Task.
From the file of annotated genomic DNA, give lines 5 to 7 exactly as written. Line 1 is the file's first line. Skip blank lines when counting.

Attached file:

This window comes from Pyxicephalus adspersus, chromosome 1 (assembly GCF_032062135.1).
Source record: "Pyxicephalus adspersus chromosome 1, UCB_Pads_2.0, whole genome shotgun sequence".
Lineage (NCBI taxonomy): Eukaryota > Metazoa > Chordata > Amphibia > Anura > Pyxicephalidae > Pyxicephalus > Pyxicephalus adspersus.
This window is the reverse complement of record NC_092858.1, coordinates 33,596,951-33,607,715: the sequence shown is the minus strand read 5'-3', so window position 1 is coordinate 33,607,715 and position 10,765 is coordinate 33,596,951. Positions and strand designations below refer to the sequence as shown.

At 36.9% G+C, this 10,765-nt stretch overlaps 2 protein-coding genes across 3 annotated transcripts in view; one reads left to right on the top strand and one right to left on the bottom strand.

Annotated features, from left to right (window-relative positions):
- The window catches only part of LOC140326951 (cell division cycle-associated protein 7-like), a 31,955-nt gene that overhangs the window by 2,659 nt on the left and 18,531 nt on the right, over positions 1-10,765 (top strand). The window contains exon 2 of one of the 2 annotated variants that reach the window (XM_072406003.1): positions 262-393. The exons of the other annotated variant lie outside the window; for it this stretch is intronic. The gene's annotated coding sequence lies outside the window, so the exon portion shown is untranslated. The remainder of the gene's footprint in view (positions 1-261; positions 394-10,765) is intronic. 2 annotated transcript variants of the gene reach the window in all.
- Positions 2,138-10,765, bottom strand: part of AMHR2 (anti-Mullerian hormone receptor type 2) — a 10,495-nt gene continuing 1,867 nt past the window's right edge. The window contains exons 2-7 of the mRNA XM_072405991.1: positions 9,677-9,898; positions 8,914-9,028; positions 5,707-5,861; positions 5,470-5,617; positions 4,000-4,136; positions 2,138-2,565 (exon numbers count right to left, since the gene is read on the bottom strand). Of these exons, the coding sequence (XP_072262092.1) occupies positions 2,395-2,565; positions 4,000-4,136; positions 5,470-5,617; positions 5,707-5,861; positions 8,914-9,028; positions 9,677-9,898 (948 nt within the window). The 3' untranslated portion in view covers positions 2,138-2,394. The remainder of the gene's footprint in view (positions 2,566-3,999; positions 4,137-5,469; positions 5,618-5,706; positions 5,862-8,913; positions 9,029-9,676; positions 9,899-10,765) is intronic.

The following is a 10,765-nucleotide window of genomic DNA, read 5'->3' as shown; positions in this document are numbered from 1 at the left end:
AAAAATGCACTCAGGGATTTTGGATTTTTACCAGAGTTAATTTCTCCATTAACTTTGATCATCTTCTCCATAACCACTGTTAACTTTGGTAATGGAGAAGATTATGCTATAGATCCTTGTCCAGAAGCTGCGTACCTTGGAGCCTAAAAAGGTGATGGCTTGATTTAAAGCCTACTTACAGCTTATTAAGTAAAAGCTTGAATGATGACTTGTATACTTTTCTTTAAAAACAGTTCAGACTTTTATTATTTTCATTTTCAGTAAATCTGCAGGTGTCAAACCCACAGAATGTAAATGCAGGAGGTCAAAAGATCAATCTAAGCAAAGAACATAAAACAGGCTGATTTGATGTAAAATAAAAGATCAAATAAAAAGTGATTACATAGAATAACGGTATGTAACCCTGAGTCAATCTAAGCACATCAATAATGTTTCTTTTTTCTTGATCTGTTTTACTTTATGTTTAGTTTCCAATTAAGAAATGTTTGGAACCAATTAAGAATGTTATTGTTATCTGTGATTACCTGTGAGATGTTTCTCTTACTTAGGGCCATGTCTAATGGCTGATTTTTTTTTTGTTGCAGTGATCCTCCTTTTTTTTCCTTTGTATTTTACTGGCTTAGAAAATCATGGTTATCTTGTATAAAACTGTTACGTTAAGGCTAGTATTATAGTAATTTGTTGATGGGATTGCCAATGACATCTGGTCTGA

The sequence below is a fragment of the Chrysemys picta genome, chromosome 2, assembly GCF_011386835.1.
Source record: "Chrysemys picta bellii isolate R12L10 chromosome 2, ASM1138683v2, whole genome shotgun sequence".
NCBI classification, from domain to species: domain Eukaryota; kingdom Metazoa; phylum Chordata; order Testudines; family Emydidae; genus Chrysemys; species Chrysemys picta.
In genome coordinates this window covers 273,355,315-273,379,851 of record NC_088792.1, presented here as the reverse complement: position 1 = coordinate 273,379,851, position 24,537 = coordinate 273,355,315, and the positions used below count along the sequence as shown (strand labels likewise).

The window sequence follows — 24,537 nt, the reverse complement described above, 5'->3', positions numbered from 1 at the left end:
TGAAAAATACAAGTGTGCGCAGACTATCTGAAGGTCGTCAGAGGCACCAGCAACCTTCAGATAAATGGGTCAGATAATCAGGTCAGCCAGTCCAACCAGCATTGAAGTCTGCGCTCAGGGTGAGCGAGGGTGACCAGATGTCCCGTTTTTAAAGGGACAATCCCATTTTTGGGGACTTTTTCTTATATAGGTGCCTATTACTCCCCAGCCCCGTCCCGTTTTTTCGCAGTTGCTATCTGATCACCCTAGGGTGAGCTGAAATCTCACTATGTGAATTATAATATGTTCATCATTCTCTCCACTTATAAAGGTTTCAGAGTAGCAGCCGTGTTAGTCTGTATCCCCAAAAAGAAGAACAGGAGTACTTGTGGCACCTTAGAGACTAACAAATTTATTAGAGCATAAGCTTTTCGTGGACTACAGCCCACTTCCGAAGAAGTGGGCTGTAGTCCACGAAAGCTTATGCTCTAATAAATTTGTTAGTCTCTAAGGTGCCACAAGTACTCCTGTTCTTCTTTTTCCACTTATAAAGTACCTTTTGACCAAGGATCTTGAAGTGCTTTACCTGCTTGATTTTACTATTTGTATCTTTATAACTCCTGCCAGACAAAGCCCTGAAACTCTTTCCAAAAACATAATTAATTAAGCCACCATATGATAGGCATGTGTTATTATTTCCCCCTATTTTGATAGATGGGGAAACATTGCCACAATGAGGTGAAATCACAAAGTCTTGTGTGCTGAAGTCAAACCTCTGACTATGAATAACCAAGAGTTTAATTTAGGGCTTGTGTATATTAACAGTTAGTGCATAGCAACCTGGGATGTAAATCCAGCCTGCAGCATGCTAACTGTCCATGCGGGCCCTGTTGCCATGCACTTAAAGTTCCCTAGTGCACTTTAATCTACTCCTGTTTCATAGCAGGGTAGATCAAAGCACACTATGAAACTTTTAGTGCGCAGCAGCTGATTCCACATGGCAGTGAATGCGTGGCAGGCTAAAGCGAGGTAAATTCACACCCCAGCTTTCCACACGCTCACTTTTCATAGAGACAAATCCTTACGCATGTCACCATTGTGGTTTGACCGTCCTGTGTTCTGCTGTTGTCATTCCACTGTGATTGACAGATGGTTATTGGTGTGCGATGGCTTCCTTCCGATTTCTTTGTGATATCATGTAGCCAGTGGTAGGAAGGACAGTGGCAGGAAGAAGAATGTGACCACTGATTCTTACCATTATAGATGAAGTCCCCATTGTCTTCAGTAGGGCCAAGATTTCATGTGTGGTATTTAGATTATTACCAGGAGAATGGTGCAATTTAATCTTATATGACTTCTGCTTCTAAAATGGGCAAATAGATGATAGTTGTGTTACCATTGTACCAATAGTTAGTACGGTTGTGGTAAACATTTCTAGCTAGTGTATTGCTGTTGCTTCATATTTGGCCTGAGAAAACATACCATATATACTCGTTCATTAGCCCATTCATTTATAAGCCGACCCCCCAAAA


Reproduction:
At 36.9% G+C, this 10,765-nt stretch overlaps 2 protein-coding genes across 3 annotated transcripts in view; one reads left to right on the top strand and one right to left on the bottom strand.

Annotated features, from left to right (window-relative positions):
- The window catches only part of LOC140326951 (cell division cycle-associated protein 7-like), a 31,955-nt gene that overhangs the window by 2,659 nt on the left and 18,531 nt on the right, over positions 1-10,765 (top strand). The window contains exon 2 of one of the 2 annotated variants that reach the window (XM_072406003.1): positions 262-393. The exons of the other annotated variant lie outside the window; for it this stretch is intronic. The gene's annotated coding sequence lies outside the window, so the exon portion shown is untranslated. The remainder of the gene's footprint in view (positions 1-261; positions 394-10,765) is intronic. 2 annotated transcript variants of the gene reach the window in all.